TETRACHORDSA tetrachord is a four note scale arranged with the following steps: whole-whole-half. Each major scale is made up of two tetrachords. I could not understand fully how certail scales have certain sharps or flats, except to start out from the Key note and count the steps which revealed the sharps or flats. In looking at tetrachords I found a pattern that helped to shape the scales in my mind and this is what I've discovered. If you began writing out notes of four starting from C and just kept going in notes of four it revealed a pattern for determining which key had 2 sharps or 3 sharps, etc. It all seemed random to me. First I will write out the tetrachords for the keys that have sharps.
|_||G#||A#||B#||C#||The first column lists the number of sharps for that particular chord (beginning with the first note). If you took the first two rows that make up the C chord you can see that the first tetrachord can be divided in to the even numbers of sharps. For example C-D-E-F is equal to 0-2-4-6 sharps in those keys. The second half of the tetrachord on the C scale G-A-B-C are the odd number of sharps 1-2-5-7 for those keys. One note however is that the F note should be the key of F# and the high C is the key of C#.|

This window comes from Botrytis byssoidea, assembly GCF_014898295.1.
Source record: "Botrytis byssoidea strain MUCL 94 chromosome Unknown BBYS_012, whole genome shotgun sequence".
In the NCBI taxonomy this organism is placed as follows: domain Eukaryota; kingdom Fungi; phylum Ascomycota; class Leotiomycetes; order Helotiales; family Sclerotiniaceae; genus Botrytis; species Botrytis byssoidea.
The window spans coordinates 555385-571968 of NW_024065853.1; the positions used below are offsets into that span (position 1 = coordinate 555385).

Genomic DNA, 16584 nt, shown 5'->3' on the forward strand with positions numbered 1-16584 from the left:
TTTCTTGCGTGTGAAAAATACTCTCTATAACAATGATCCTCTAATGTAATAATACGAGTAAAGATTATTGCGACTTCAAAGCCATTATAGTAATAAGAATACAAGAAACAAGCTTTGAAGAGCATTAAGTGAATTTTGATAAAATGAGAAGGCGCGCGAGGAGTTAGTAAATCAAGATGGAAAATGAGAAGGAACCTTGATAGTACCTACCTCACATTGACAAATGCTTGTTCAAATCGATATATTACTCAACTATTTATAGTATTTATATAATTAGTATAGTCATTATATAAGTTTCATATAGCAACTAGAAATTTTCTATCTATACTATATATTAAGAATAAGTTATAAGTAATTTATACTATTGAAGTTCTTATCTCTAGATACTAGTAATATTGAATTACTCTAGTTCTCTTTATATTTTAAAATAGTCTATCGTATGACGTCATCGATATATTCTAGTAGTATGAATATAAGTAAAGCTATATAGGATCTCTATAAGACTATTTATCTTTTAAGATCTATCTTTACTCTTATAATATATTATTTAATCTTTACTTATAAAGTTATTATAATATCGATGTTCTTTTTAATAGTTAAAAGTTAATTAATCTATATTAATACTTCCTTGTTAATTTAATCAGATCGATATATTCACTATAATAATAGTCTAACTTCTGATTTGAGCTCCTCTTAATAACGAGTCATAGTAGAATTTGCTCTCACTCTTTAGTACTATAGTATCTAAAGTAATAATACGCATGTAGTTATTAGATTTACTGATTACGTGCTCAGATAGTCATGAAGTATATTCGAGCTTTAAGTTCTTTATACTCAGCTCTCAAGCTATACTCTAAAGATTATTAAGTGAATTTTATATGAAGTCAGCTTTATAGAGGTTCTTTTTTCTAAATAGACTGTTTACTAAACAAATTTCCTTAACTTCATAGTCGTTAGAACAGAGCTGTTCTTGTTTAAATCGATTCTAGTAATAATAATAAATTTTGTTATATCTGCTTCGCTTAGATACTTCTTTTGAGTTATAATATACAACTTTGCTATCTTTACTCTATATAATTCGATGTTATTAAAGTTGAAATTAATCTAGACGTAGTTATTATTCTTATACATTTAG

The flats too form a pattern but in descending order. Here are the tetrachords for the flats.
|0||C||D||E||F||The first column lists the number of flats in that key. Again using the C scale the number of flats fall into an odd and even number pattern in descending order. C-D-E-F have 7-5-3-1 flats and G-A-B-C have 6-4-2-0 flats.|
You can also see that all the naturals in the sharp scales are flatted in the flat scales, while all the sharps in the sharp scales are naturals in the flat scales.